Storm Impact on Alfalfa

Stormy conditions have impacted crop fields across the state recently. With the potential for severe weather with us until the end of summer, what impact do strong storms and hail have on your alfalfa crop?

Strong storms, especially those that bring hail events, have the potential to completely strip and lodge alfalfa fields depending on their severity.  The actual impact will vary depending on damage done, but alfalfa due to its growth form is particularly vulnerable to hail damage.  Because alfalfa plants grow from the terminal or highest potion of the plant, any damage or defoliation can result in terminated growth and the plant having to start growth again from new shoots.

In all situations, estimating the amount of terminal damage is key to making management decisions.  With less than 50% terminal damage, the best option is to wait for normal harvest.  When damage levels get over 50%, we need to look at our harvest calendar to decide what to do next.  Fields damaged more than 2 weeks before planned harvest should be left alone and harvested normally, although expect timing to be a bit delayed. 

If the hail event occurs less than two weeks before planned harvest, harvest immediately as additional growth will be limited. In extreme cases, damage may be so severe that the yield is not worth the effort.  In these cases, allow the plant to regrow and manage the regrowth normally.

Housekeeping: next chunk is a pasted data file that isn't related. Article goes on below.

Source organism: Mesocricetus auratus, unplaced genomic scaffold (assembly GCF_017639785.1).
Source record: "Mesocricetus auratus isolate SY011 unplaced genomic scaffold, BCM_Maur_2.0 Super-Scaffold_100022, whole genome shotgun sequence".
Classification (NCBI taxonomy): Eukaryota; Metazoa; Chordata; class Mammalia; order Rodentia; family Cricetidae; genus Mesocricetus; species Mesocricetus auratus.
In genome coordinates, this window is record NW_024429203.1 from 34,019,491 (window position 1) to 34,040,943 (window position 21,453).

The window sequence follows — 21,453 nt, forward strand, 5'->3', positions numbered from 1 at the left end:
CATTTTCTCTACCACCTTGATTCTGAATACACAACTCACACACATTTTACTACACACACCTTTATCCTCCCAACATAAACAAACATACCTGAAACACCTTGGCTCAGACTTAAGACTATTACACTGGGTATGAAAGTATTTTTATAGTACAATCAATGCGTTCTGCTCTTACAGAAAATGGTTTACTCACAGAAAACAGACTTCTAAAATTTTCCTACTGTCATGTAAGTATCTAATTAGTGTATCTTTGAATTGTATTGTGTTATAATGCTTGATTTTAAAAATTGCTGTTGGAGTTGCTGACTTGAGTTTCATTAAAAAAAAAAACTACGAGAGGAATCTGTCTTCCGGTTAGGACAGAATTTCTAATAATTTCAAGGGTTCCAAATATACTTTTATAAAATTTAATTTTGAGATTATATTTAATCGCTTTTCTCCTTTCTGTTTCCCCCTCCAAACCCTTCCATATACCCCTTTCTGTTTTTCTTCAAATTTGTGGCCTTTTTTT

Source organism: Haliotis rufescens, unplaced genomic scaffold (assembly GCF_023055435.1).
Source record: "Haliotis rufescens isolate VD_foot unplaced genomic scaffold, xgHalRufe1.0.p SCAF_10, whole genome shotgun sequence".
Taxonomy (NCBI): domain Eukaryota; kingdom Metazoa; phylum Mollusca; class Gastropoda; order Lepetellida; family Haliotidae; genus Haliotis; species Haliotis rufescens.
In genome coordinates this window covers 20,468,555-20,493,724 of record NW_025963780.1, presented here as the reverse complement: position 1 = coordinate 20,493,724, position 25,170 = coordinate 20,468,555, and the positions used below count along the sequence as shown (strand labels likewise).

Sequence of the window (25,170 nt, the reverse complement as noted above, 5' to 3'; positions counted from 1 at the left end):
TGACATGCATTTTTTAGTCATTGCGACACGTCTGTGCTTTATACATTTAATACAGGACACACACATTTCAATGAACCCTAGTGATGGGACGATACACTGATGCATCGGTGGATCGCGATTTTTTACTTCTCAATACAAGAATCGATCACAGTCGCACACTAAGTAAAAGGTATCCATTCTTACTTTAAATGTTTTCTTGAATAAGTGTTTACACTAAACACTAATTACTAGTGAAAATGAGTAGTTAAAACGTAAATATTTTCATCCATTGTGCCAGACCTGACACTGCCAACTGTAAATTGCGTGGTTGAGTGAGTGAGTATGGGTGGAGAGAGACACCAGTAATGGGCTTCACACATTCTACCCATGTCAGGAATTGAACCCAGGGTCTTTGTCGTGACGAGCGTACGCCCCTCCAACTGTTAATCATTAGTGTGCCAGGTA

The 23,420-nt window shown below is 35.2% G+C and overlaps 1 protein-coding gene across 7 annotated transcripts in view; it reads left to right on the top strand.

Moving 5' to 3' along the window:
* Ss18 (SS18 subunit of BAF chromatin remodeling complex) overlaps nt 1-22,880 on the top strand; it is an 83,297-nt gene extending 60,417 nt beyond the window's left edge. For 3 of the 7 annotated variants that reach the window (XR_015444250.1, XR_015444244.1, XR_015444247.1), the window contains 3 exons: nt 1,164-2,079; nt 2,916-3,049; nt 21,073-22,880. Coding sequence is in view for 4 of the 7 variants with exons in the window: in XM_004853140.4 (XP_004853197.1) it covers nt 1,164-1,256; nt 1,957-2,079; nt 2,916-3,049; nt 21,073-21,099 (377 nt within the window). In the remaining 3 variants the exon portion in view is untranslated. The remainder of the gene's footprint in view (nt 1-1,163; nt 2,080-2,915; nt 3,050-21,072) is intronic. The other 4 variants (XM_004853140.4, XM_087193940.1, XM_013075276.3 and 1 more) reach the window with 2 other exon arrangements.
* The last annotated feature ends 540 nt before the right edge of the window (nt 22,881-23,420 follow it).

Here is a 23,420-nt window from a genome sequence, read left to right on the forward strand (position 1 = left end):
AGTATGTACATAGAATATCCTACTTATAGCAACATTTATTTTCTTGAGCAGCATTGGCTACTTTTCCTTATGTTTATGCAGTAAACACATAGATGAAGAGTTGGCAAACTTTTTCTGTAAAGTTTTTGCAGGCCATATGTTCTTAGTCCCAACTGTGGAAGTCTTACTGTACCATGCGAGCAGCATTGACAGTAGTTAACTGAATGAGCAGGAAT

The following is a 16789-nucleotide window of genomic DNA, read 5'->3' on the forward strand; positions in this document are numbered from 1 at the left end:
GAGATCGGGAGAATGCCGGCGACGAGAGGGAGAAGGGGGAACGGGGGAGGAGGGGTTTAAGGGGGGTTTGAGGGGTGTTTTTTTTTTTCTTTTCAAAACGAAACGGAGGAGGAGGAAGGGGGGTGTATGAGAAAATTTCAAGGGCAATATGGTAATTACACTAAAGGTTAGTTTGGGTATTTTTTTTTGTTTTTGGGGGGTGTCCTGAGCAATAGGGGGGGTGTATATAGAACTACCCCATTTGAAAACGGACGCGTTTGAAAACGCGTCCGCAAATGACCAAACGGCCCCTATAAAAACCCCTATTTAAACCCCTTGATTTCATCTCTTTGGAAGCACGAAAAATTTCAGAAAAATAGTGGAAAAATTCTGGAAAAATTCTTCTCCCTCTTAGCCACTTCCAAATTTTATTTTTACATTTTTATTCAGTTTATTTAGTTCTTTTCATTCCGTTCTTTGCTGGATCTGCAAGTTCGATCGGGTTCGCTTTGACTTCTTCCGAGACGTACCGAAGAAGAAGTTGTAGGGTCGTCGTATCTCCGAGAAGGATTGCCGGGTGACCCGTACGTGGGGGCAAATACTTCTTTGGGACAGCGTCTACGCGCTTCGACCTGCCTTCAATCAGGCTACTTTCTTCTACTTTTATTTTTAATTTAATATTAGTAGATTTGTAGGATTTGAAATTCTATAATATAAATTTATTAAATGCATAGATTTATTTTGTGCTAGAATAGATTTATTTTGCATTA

Lodged fields should delay harvest 3-4 days to allow plants time to recover somewhat.  Cutting against the lean and adjusting the mower forward will help pick up lodged crops. 

Just like the level of damage, impact from storms can vary. Research from the University of Wisconsin has shown that the biggest impact of hail is in loss of production.  In alfalfa stands averaging 2.25 tons of dry matter per acre, each percent of defoliation resulted in losses of around 35 lb. dry matter per acer in 2nd and 3rd cuttings when the hail event is within two weeks of planned harvest. 

Forage quality also takes a hit as leaves and top portions of the plant are damaged, but if yield is enough to warrant harvest, the impact is usually minimal.